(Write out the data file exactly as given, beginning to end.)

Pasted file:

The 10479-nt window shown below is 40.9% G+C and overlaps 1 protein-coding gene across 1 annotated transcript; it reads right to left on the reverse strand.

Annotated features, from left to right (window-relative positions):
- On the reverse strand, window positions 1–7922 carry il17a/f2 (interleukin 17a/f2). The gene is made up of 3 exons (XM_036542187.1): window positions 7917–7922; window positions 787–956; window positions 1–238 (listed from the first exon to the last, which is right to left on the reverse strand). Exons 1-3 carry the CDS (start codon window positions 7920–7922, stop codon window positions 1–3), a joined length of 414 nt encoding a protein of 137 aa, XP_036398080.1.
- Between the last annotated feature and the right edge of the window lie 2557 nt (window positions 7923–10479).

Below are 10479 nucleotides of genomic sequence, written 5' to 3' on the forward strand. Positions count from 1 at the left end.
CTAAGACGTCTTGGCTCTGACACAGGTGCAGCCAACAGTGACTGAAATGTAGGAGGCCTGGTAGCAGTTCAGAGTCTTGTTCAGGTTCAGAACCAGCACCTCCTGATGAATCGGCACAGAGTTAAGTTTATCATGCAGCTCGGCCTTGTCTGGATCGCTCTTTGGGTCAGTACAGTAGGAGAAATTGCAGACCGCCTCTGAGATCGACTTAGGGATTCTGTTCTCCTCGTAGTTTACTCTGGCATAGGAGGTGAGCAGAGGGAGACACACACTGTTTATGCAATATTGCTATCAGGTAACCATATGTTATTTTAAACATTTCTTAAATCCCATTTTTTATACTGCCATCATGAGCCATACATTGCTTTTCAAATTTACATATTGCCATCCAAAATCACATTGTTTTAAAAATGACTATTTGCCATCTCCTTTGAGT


The 10479-nt window shown below is 40.9% G+C and overlaps 1 protein-coding gene across 1 annotated transcript; it reads right to left on the reverse strand.

Annotated features, from left to right (window-relative positions):
- On the reverse strand, window positions 1–7922 carry il17a/f2 (interleukin 17a/f2). The gene is made up of 3 exons (XM_036542187.1): window positions 7917–7922; window positions 787–956; window positions 1–238 (listed from the first exon to the last, which is right to left on the reverse strand). Exons 1-3 carry the CDS (start codon window positions 7920–7922, stop codon window positions 1–3), a joined length of 414 nt encoding a protein of 137 aa, XP_036398080.1.
- Between the last annotated feature and the right edge of the window lie 2557 nt (window positions 7923–10479).

Below are 10479 nucleotides of genomic sequence, written 5' to 3' on the forward strand. Positions count from 1 at the left end.
CTAAGACGTCTTGGCTCTGACACAGGTGCAGCCAACAGTGACTGAAATGTAGGAGGCCTGGTAGCAGTTCAGAGTCTTGTTCAGGTTCAGAACCAGCACCTCCTGATGAATCGGCACAGAGTTAAGTTTATCATGCAGCTCGGCCTTGTCTGGATCGCTCTTTGGGTCAGTACAGTAGGAGAAATTGCAGACCGCCTCTGAGATCGACTTAGGGATTCTGTTCTCCTCGTAGTTTACTCTGGCATAGGAGGTGAGCAGAGGGAGACACACACTGTTTATGCAATATTGCTATCAGGTAACCATATGTTATTTTAAACATTTCTTAAATCCCATTTTTTATACTGCCATCATGAGCCATACATTGCTTTTCAAATTTACATATTGCCATCCAAAATCACATTGTTTTAAAAATGACTATTTGCCATCTCCTTTGAGT